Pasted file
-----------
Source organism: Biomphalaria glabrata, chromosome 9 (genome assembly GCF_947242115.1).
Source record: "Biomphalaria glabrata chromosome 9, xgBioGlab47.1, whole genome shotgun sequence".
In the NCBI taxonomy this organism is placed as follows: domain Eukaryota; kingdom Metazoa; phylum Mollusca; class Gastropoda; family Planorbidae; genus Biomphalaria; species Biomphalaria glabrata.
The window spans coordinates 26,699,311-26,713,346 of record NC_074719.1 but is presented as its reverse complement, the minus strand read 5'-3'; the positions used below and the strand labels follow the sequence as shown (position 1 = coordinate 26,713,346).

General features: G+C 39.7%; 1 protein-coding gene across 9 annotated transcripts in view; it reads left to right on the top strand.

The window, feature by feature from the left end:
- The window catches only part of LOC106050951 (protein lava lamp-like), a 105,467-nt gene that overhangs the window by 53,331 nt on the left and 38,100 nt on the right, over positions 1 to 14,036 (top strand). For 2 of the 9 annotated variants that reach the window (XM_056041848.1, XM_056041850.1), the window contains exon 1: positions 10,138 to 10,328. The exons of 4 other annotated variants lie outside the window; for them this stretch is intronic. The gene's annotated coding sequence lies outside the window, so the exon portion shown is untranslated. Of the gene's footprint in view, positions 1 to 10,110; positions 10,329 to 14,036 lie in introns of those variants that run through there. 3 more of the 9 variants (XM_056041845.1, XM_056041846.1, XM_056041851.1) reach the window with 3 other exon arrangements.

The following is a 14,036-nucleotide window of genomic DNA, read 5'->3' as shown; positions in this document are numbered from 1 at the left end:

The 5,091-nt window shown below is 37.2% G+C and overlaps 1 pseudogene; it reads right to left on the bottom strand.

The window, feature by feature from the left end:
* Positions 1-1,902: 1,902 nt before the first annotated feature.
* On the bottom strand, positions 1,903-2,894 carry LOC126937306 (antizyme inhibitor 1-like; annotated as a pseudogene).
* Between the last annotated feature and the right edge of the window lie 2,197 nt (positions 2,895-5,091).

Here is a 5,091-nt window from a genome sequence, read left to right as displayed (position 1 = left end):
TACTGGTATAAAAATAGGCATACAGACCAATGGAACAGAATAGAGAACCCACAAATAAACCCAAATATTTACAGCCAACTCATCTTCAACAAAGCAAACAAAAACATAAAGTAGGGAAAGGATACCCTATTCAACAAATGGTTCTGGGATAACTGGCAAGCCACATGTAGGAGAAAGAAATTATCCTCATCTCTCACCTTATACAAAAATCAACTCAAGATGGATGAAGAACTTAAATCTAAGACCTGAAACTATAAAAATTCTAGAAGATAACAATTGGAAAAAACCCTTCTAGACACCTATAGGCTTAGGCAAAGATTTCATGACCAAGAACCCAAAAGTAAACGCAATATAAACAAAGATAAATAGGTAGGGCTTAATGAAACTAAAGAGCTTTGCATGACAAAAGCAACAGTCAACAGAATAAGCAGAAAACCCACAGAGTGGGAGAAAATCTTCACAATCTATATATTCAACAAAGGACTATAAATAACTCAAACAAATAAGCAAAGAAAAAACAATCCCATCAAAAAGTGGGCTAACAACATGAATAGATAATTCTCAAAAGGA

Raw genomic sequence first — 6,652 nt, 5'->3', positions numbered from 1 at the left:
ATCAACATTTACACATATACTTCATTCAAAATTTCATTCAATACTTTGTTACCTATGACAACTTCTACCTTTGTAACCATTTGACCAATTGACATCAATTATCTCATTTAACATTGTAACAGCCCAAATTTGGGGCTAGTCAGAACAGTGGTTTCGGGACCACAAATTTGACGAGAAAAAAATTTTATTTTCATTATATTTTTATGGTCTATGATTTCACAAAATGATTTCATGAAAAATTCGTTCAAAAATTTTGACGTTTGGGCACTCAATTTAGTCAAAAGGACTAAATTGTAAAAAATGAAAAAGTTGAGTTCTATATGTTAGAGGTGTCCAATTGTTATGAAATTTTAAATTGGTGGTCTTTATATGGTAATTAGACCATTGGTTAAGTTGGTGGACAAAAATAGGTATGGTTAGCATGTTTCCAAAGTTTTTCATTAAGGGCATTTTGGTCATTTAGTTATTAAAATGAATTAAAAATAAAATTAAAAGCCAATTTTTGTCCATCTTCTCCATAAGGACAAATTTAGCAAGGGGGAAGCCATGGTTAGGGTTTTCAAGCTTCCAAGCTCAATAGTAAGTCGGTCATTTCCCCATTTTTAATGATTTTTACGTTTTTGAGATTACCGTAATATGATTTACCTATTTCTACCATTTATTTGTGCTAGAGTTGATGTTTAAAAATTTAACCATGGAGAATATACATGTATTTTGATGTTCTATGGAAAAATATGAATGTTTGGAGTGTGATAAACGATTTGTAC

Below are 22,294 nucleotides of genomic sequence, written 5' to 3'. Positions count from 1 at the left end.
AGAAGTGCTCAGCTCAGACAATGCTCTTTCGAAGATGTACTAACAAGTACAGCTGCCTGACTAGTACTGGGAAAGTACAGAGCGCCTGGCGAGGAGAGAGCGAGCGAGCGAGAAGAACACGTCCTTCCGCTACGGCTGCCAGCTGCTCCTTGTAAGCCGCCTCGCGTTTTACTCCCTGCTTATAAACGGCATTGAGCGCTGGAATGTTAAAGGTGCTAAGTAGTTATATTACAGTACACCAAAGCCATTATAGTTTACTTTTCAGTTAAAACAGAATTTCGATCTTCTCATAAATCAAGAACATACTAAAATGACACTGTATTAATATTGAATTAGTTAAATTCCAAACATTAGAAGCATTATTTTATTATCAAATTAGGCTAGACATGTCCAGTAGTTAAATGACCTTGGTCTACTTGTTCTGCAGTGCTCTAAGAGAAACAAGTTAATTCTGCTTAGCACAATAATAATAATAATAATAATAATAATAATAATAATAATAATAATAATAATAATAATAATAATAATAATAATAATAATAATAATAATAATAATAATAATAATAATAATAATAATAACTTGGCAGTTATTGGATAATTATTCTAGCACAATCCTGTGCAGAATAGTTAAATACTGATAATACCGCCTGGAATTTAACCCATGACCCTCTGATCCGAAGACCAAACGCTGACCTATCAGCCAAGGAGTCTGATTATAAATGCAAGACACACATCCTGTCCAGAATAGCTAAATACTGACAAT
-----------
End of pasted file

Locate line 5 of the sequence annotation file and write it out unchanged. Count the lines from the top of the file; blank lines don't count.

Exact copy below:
General features: G+C 39.7%; 1 protein-coding gene across 9 annotated transcripts in view; it reads left to right on the top strand.